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The true story behind the unusual way northern Swedes say ‘yes’

The unusual way some northern Swedes say 'yes' often surprises those unfamiliar with the dialect: a cross between a gasp and a slurp, it's a curious linguistic phenomenon. The Local explores where it comes from and what exactly it means.

The true story behind the unusual way northern Swedes say 'yes'
The sound is often described as being unique to northern Sweden. Photo: Anna Öhlund/

If you've never heard it before, imagine the sound made when sucking up a drink quickly through a straw. A sharp intake of breath, with the lips kept close together (different from what in English sounds like a gasp of surprise, when your mouth is typically wider open).

Non-natives often have stories of thinking a northern Swede is shocked or has a breathing problem the first time they encounter the noise. Swedes joke that to clean under a bed or sofa, just ask your friend from Norrland to take a look under it and while they're looking, ask 'is it dusty?' A darker joke notes that the best way to kill someone from the region is to wait until they're eating, and ask if their food is good.

After The Local travelled to Umeå in 2015 to document the unusual sound, which you can hear in the video below, the northern Swedish 'yes' went viral, with media across Sweden and from the UK to Australia covering the linguistic quirk.

So we know what it sounds like, but what's the story behind the strange 'yes' noise?

First, let's look at what actually happens when you make this sound. The reason it sounds so bizarre is that most words and sounds in human speech are made by breathing out, but this is what's called an ingressive sound, meaning the speaker is drawing air in. The northern Swedish 'yes' is usually unvoiced, which means that the vocal chords don't vibrate at all when you say it.

As for what it means, as the video shows, it's a way of showing agreement or saying yes. We can narrow it down even further: a 2003 study found Swedes used the ingressive 'yes' with people, but not when they thought they were speaking to an automated machine. This suggests that it's a part of informal speech, closer to 'yep' than 'yes', but could also show that it's a way to signal acknowledgement of the speaker.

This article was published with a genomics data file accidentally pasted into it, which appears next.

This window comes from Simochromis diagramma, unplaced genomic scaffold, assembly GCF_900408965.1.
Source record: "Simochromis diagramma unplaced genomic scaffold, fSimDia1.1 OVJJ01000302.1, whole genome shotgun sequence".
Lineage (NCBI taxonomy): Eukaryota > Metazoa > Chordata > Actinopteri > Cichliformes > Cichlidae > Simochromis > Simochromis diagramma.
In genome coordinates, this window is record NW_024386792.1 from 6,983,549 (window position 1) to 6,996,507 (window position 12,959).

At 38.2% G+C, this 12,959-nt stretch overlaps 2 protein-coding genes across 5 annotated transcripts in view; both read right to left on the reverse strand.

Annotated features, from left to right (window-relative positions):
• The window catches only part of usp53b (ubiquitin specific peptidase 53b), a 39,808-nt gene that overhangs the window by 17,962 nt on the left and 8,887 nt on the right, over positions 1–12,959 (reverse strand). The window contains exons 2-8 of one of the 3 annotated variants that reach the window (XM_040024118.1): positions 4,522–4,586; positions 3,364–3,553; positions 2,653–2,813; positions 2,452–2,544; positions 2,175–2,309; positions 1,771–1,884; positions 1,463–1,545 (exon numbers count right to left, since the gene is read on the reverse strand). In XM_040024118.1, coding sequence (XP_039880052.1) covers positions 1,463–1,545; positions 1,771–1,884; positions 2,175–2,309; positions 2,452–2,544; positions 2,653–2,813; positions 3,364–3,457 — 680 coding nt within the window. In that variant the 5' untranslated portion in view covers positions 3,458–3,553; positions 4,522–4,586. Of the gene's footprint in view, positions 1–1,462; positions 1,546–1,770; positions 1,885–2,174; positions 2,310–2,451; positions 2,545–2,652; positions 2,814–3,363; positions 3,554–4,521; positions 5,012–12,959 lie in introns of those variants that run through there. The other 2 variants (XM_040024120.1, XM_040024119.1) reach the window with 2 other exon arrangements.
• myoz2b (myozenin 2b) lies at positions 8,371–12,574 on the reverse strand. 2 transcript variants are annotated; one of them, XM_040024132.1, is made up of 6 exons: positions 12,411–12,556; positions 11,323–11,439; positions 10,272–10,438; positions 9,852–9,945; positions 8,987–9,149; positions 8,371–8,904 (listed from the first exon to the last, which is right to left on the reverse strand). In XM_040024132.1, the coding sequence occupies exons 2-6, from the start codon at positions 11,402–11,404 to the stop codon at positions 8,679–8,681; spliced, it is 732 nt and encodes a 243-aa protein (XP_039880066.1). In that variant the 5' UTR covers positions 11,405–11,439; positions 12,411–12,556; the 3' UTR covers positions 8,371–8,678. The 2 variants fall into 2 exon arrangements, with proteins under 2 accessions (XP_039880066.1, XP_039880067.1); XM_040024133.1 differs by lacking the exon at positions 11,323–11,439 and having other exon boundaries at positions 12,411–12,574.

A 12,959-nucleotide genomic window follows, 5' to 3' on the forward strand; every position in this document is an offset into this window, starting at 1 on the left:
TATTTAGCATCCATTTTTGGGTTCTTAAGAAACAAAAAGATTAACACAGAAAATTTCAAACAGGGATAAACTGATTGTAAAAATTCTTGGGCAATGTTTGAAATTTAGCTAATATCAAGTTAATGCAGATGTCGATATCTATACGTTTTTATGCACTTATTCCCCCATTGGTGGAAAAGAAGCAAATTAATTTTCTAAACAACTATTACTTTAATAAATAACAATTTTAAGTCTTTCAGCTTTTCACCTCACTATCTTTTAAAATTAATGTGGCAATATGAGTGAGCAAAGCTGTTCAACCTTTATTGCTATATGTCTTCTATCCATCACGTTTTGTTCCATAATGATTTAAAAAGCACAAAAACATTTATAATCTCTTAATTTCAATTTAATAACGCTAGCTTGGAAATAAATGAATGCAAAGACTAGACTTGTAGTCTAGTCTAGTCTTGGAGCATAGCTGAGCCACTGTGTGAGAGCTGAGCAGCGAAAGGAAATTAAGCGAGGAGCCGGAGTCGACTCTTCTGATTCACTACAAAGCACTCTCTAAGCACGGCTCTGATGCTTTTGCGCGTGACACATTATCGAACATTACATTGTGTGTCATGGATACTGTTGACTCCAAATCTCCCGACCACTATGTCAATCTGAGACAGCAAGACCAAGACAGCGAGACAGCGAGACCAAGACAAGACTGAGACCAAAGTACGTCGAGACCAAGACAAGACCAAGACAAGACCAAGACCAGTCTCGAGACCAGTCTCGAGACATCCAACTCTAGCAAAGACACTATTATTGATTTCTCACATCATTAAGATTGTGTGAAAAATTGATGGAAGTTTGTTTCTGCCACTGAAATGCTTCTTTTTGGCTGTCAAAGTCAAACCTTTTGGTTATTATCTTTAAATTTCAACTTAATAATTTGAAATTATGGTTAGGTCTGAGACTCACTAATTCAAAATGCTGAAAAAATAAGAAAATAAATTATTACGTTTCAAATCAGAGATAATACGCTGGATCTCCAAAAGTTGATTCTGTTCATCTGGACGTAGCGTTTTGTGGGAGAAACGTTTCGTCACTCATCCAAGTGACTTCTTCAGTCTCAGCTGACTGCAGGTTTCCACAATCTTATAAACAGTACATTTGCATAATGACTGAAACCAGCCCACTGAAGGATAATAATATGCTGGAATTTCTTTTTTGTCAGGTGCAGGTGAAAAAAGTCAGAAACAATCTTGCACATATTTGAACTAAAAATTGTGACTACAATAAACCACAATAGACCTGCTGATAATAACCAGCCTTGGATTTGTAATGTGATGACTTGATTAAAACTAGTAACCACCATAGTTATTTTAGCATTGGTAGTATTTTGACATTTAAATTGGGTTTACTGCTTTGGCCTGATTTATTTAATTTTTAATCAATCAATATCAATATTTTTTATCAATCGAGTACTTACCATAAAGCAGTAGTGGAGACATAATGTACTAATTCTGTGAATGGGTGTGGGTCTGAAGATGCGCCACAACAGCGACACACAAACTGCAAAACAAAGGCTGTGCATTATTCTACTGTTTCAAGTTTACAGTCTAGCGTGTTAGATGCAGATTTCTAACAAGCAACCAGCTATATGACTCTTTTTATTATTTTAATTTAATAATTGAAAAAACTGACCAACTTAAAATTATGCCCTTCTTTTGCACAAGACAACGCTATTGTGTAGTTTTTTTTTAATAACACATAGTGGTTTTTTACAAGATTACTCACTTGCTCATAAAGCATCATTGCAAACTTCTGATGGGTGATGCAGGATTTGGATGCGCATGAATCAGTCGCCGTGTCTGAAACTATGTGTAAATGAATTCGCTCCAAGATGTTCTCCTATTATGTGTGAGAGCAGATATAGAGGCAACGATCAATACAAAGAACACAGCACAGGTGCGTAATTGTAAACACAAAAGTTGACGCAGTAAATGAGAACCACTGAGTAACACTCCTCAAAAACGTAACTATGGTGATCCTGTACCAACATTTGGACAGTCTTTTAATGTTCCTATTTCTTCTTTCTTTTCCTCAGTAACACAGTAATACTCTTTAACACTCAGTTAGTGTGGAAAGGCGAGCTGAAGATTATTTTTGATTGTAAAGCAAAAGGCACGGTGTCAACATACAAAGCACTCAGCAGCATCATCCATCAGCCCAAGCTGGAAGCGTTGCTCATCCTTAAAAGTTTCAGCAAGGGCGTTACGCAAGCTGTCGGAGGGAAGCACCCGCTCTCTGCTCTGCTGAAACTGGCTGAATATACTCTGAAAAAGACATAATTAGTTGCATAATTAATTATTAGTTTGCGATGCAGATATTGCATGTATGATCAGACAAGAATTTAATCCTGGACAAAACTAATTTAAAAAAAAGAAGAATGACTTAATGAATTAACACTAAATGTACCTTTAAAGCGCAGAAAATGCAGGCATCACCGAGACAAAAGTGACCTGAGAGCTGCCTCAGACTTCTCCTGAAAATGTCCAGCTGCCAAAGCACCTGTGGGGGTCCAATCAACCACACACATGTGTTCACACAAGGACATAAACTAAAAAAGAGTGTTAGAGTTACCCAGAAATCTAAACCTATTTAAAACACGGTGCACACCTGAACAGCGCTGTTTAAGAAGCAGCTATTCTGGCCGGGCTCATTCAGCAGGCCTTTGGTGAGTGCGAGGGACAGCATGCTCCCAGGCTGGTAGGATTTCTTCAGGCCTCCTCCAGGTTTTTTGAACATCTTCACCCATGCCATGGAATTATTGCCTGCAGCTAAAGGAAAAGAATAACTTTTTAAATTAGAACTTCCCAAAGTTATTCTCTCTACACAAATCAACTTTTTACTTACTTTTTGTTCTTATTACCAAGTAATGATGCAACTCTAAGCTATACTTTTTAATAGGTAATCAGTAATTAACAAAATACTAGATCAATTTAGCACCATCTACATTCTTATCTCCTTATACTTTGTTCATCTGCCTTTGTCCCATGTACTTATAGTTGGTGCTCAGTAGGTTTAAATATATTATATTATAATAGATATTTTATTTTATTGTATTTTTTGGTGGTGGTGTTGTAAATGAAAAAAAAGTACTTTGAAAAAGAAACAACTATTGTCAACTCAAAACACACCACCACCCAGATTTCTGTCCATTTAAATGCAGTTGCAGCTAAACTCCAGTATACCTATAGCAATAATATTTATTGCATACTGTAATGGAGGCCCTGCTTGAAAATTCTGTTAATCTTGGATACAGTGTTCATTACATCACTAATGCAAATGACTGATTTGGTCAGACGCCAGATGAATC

The sound isn't included in official Swedish grammar manuals, so it's hard to outline any strict rules for its usage. Linguists can't even agree on one way of documenting it: some use '.jo' with the full stop signalling inhalation, but others write the sound 'jʉ', 'schvuu', or 'schwup'.

You probably wouldn't hear the inhaled 'yes' in every situation. It tends to show agreement with what the speaker is saying, but is weaker than a spoken 'ja' or 'jo' (the two words for 'yes' in Swedish, the first generally used affirmatively and the second more often used to respond to a negated statement).

This is called backchanneling: when you respond in order to give feedback and show that you're listening and understanding without the 'turn' of the conversation being passed to you. If you've read Lord of the Flies, just think of it as the sort of response you'd give without needing to take the conch, and it can also be used to end a conversation you don't want to continue. So it makes a lot of sense that ingressive sounds would be used for this kind of marker – it's clear to the other speaker that you're not trying to interject. 

Many Swedes think the sound is unique to the north of their country, and it has become a symbol of the stereotypical strong, silent Northerners, often used in TV shows and notably in advertising for Norrlands Guld beer.